A new methodology to replace conventional diffusion processes has been developed and patented. This simple procedure offers a wide versatility, since it allows the creation of locally doped regions without photolithography steps while simultaneously reducing the global thermal budget of the emitter creation process. The potential of the method has been already confirmed for silicon solar cell applications. Partners to further develop the technology and/or to establish commercial agreements along with technical cooperation are sought.
Photovoltaic technology is playing an increasing role in the current electricity generation market. Nevertheless, technological improvements are still required to increase its competitiveness when compared with other green technologies. Consequently, lower manufacturing costs and increased conversion efficiencies are needed. In order to reduce costs, thinner wafers are being increasingly used in crystalline silicon (c-Si) technology.
Furthermore, an increased use of selective emitters, capable of increasing conversion efficiencies, has been also recently observed.
The standard process for emitter formation in c-Si solar cells does typically involve the diffusion of dopants, which traditionally involves thermal steps where the entire wafers are subjected to temperatures as high as 800 ºC. This kind of annealing treatment can be inconvenient when using very thin silicon substrates due to the undesirable warping effects.
Besides, and even more importantly, traditional furnace diffusion is not selective, so selective emitters cannot be easily manufactured. Thus, doping occurs across the entire substrate surface and on both sides. Additional and expensive steps, such as oxidation and photolithography are required in order to obtain selective emitters by traditional furnace diffusion.
The proposed methodology provides a simplified process to locally dope in those regions where a specific doping profile is required. This technology is based on a laser directwriting process. Dopants are placed onto a support, which is transparent to the laser radiation, and a laser beam is focused at selected spots, so that transfer of the dopant species towards the silicon substrate is achieved. Besides, laser radiation results in the local heating of the substrate, thus leading to a selective diffusion into the silicon wafer.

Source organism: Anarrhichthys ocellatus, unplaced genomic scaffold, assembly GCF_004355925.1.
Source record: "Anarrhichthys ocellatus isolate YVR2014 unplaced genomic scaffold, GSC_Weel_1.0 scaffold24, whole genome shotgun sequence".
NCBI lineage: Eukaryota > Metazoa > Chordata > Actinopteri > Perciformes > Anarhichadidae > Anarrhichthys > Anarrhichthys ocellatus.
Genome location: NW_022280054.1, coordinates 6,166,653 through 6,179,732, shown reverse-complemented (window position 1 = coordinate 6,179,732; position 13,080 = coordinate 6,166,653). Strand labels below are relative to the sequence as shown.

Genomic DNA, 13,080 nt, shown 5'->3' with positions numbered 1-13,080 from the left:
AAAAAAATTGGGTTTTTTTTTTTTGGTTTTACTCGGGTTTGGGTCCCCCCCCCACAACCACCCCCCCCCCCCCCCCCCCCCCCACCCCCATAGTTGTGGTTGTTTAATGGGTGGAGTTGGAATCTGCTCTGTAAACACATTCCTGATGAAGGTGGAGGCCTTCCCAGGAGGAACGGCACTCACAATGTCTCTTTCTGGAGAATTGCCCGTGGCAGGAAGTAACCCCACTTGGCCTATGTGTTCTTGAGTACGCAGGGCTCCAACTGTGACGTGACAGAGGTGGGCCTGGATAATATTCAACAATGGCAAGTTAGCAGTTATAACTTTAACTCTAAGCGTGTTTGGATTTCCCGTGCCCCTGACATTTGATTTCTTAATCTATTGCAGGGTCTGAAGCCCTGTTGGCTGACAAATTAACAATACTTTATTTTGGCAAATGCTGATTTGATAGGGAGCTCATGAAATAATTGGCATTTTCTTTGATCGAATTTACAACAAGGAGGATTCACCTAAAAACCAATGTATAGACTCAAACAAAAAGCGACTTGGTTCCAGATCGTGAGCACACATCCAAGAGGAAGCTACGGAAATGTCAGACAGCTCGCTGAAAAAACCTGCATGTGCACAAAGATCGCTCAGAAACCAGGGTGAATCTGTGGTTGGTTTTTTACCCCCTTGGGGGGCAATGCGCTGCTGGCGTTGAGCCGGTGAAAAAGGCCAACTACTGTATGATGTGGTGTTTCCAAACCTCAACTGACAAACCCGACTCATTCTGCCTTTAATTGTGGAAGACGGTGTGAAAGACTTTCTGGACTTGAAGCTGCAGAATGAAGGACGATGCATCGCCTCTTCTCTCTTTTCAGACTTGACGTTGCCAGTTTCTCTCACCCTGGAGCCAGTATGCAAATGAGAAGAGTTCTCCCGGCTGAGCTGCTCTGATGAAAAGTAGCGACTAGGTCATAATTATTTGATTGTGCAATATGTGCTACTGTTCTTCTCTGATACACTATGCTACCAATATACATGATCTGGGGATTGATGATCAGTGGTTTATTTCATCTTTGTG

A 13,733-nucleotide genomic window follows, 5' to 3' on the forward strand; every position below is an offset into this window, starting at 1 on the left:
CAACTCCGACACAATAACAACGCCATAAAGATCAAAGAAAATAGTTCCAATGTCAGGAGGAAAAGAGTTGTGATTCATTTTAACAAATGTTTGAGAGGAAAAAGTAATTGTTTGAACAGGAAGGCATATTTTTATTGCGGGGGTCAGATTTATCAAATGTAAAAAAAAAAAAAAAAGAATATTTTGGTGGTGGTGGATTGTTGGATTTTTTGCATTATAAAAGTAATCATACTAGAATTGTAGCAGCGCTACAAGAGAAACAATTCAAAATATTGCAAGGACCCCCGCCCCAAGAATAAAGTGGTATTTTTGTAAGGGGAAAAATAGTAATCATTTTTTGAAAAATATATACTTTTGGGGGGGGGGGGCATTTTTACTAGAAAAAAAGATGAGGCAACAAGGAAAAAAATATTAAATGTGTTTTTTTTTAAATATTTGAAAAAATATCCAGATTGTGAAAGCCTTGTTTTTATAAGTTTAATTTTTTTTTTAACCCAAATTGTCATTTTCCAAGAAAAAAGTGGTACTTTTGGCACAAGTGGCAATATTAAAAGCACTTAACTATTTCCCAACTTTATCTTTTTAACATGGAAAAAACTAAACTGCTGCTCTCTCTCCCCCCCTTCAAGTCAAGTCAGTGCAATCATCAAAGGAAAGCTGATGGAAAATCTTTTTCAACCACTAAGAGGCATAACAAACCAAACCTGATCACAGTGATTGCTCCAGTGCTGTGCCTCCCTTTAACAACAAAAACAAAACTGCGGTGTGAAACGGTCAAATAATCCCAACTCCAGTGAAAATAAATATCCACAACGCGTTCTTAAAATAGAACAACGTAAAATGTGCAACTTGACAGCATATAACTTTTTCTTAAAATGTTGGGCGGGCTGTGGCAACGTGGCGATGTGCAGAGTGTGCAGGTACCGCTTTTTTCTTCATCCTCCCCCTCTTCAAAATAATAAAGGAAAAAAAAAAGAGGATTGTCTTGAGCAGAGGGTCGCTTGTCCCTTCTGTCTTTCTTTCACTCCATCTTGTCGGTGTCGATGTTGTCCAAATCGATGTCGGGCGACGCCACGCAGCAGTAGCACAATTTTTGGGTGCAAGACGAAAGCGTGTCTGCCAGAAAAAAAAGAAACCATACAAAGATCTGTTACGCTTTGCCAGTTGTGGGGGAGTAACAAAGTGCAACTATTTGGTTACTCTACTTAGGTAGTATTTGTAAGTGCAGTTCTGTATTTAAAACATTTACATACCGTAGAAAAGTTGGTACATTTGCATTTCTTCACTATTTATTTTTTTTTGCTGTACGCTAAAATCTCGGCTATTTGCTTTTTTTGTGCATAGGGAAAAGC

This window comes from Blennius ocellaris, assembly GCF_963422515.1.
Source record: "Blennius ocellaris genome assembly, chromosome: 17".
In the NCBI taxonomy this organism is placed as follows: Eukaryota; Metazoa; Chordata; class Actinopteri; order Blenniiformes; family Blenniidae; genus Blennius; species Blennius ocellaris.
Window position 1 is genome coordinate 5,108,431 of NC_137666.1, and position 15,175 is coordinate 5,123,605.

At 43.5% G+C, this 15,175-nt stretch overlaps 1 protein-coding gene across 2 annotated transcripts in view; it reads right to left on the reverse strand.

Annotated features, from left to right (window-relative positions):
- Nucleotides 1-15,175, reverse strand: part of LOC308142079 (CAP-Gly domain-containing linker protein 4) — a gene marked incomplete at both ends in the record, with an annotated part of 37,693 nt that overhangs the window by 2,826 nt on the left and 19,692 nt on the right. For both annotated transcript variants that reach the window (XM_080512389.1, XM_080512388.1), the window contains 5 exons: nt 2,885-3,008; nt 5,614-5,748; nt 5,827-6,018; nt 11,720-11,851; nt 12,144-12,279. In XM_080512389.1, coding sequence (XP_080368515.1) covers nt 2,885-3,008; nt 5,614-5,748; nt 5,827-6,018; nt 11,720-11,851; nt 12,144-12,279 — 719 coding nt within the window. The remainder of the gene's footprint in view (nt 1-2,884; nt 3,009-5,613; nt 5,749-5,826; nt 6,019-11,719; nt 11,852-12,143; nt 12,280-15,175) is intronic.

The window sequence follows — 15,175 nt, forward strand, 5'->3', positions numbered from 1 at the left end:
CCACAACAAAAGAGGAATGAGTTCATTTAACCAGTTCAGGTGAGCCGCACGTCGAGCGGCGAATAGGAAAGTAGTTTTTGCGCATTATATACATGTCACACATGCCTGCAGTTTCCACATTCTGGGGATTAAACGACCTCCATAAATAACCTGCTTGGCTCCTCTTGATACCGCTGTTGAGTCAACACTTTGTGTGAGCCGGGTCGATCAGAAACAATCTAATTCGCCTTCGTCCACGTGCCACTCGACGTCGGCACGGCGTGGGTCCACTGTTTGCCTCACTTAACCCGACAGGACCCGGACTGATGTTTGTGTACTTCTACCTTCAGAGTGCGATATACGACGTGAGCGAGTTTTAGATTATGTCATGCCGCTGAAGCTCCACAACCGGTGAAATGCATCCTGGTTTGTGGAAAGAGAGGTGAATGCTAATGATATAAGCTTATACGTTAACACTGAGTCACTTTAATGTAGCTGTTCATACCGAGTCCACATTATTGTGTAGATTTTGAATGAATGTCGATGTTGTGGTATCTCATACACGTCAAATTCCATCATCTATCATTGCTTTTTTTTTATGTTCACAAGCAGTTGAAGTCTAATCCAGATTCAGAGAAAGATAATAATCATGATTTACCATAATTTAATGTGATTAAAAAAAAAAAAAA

Current stage of development
Diode behavior of the doped regions created on N-type crystalline silicon has already been verified in the laboratory. There is still a need for a validation of the process at industrial scale and the performance of photovoltaic devices manufactured according to the method needs to be compared with that of standard solar cells.
Applications and Target Market
Industries working on crystalline silicon photovoltaics, either as a solar cell manufacturer or as an equipment supplier. In particular, companies with a focus on the fabrication of high efficiency solar cells based on selective emitter technology.
· Selective emitters without photolithography or oxidation steps Local doping and removal of silicon coatings (passivation and/or antireflection coatings) Reduce the global thermal budget of silicon solar cell fabrication Easy integration into silicon solar cells production lines